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UCGia Bible Insights Thursday, May 27 2021

Overcoming recurring sin

Contrary to the world’s refrain to “follow your heart” we need to identify temptation, including what we are thinking and feeling, so we can take action to avoid sin.

Most of us struggle, at some time during our lives, with some sort of difficult-to-overcome, habitual sin. It might be excessive alcohol or some other substance abuse, lust, or even repeated wrong emotional responses such as jealousy, anger or greed.

Everybody has their “cross to bear,” and wrestles with habits and sins that continue to haunt us after baptism, when we made our commitment to God (Galatians 5:24; Romans 6:6). To be a dedicated Christian is to seriously address these sins and to yoke yourself to Christ, who overcame the world on our behalf (1 John 5:4-5), making possible the Spirit-led transformation we seek.

  1. One key to stay alert to temptation is to become aware of your feelings, and honestly evaluate the emotions that lead to sin. Sin almost always starts in your heart (Jeremiah 17:9). It is important to be honest about those feelings and even write them down if it helps reflection and the ability to identify the process.
  2. Once you have noted the internal circumstances or your feelings that result in temptation it is also important to note the external circumstances when you are most tempted. Often we find ourselves in those situations because we don’t pay attention to the small decisions we made along the way to get us there. We have to start to identify patterns of behaviour, feelings, people, places, times and other factors that are conducive to this sin.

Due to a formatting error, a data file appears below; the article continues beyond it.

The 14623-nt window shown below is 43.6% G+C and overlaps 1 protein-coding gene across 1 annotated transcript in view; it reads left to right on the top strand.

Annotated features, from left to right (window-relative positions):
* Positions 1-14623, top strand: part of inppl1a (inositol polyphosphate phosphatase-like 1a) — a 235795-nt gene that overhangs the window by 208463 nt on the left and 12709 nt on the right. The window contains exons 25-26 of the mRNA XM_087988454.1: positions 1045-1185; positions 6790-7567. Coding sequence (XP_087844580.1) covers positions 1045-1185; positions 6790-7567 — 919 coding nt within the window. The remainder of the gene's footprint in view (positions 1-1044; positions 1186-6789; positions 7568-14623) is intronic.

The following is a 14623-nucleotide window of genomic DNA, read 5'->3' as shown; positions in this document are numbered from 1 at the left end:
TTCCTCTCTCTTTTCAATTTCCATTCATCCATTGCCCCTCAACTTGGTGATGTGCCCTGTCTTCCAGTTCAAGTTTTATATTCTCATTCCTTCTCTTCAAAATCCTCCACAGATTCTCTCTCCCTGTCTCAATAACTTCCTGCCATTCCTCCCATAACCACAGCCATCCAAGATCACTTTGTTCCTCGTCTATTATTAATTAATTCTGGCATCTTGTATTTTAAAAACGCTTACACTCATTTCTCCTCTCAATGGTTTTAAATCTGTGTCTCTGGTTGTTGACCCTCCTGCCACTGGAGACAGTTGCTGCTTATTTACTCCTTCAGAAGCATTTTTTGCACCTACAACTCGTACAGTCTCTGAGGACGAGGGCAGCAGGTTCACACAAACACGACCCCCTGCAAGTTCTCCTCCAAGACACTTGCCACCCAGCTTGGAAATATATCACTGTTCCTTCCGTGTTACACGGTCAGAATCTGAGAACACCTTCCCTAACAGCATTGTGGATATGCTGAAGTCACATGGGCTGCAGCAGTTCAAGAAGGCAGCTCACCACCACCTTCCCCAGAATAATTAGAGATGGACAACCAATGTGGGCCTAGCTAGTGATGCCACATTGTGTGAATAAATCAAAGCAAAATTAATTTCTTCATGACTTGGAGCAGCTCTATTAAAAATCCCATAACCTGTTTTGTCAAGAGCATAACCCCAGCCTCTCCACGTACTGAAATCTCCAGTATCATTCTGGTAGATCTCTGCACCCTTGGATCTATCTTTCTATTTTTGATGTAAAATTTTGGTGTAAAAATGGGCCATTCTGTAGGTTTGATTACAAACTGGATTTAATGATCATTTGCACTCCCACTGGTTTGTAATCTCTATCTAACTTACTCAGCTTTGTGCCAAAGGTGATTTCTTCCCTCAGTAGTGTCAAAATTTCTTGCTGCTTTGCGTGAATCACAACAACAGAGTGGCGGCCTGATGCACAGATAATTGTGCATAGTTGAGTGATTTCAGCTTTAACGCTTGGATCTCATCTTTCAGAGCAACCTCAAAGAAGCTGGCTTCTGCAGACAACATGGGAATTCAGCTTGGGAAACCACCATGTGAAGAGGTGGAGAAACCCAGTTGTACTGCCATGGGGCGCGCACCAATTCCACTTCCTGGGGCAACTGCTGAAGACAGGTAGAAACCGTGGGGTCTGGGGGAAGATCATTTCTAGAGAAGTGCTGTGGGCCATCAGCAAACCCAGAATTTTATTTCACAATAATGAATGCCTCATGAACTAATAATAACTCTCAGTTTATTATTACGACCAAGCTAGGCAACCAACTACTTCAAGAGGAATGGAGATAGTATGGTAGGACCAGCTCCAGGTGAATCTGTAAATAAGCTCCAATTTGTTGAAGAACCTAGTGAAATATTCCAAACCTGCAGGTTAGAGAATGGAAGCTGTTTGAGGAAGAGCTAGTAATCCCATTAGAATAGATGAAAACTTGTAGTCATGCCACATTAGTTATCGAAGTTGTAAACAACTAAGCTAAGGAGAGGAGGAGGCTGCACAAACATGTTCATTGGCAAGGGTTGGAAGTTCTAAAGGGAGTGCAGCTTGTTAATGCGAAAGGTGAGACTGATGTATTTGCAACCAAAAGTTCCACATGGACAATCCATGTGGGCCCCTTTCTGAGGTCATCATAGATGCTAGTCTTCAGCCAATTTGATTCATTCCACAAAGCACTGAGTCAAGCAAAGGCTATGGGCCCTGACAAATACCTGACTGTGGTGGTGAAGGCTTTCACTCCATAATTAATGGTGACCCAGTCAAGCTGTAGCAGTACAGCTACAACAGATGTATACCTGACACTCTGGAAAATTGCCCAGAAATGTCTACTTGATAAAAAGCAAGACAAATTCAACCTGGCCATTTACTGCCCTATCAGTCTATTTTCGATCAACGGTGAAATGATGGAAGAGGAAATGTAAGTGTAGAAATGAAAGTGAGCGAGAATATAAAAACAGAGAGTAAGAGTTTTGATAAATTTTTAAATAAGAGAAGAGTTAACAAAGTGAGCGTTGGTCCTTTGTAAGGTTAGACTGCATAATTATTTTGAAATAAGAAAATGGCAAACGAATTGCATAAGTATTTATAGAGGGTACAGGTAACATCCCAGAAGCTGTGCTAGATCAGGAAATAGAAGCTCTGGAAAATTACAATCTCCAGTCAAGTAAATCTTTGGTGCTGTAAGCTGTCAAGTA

3. Additionally it is often helpful to share your struggles with someone you trust (James 5:16). It’s easy to rationalize things to yourself. Someone you trust and, very importantly will keep confidentiality, may be able to help you cut through the mist of subjectivity. They could also help you identify harmful patterns of behaviour, and even intervene if necessary.

These steps represent the beginning of the process toward complete repentance and learning to yield to God’s Holy Spirit. The process involves not just avoiding sin, but replacing it with the fruits of the Spirit (Galatians 5:19-24). There are also probably sins in our lives we don’t even recognize yet, because God is working with us to grow and mature throughout our lives.